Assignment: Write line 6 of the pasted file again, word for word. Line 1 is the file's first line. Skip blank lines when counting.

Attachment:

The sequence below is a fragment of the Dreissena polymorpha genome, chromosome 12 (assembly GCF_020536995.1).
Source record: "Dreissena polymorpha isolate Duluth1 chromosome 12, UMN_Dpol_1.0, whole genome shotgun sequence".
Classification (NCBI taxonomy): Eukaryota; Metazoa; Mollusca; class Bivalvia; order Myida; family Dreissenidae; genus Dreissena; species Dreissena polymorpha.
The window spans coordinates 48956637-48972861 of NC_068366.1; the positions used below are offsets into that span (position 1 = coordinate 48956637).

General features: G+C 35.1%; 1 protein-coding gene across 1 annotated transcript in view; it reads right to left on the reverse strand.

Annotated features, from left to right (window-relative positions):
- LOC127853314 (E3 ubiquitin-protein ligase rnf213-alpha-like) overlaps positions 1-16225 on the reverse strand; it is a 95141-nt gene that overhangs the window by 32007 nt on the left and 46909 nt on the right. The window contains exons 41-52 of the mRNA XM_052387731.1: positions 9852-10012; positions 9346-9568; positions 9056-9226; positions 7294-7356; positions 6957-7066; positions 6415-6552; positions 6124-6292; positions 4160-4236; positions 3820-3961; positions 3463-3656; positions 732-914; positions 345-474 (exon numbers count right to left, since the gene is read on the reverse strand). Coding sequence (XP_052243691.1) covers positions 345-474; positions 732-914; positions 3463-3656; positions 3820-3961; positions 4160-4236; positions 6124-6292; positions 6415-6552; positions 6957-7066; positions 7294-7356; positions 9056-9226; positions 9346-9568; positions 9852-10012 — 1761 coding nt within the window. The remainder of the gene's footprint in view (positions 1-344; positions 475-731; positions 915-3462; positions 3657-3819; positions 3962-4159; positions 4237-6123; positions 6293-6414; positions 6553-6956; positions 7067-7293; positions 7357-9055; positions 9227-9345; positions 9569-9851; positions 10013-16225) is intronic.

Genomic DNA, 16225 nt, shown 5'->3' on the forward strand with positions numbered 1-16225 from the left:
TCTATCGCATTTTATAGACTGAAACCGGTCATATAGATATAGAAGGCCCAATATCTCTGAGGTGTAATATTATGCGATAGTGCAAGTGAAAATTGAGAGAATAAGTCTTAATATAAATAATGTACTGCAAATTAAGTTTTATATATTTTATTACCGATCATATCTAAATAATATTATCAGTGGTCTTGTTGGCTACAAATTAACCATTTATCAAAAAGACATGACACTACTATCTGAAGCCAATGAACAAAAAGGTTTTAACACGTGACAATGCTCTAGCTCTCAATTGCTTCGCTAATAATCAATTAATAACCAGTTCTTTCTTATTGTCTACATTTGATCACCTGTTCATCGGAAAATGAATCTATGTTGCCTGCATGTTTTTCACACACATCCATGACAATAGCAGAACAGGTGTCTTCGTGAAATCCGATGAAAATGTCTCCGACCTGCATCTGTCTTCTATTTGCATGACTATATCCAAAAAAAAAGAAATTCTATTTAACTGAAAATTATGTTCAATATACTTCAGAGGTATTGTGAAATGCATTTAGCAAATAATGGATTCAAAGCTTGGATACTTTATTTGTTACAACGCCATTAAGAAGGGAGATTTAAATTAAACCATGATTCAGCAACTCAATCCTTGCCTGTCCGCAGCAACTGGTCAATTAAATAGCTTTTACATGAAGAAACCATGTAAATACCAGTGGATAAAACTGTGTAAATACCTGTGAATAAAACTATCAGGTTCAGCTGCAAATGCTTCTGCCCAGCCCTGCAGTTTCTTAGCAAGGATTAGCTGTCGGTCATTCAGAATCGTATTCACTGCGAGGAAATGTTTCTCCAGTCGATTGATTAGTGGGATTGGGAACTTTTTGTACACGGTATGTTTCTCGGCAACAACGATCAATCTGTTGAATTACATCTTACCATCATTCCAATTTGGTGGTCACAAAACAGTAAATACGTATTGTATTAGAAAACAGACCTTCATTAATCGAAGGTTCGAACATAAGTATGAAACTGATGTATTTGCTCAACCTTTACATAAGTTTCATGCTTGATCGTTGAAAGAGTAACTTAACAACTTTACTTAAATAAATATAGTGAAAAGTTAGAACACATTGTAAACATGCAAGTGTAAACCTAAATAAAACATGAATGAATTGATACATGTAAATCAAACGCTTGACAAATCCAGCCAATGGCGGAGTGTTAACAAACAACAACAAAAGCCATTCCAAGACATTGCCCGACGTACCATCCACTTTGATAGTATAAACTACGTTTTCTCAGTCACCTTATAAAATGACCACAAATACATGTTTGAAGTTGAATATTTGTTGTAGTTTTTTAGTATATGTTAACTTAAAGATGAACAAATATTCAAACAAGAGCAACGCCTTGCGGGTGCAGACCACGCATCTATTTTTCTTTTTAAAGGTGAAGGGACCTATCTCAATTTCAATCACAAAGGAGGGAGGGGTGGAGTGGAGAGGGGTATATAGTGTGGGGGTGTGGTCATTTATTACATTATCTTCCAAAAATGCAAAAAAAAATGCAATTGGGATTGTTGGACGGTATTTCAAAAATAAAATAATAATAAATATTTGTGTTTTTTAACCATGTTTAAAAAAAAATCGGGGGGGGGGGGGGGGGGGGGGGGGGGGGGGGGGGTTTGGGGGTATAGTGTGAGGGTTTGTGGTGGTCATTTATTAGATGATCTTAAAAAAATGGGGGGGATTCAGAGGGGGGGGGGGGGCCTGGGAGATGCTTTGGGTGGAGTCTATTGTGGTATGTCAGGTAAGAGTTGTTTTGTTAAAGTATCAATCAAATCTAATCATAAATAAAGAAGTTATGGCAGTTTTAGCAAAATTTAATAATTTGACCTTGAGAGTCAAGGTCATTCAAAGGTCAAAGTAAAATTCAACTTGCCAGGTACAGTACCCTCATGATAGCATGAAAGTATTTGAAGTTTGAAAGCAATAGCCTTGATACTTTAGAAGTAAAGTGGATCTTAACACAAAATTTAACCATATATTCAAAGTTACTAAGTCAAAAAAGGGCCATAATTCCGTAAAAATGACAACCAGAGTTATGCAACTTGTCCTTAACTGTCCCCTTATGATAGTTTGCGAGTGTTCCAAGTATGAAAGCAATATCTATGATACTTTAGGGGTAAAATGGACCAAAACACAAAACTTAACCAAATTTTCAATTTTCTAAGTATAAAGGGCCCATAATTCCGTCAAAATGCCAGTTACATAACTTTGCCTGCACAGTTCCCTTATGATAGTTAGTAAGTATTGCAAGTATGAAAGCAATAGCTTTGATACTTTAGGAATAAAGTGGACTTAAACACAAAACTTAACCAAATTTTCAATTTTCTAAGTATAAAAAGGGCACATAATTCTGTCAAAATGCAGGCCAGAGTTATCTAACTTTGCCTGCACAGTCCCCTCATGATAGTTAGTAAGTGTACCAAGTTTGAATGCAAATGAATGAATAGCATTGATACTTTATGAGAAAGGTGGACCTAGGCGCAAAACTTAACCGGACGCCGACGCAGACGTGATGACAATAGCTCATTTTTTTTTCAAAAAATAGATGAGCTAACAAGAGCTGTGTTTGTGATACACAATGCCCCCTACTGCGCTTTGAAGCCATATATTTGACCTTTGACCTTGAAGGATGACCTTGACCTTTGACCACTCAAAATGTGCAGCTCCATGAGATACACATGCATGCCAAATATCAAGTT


Annotated features, from left to right (window-relative positions):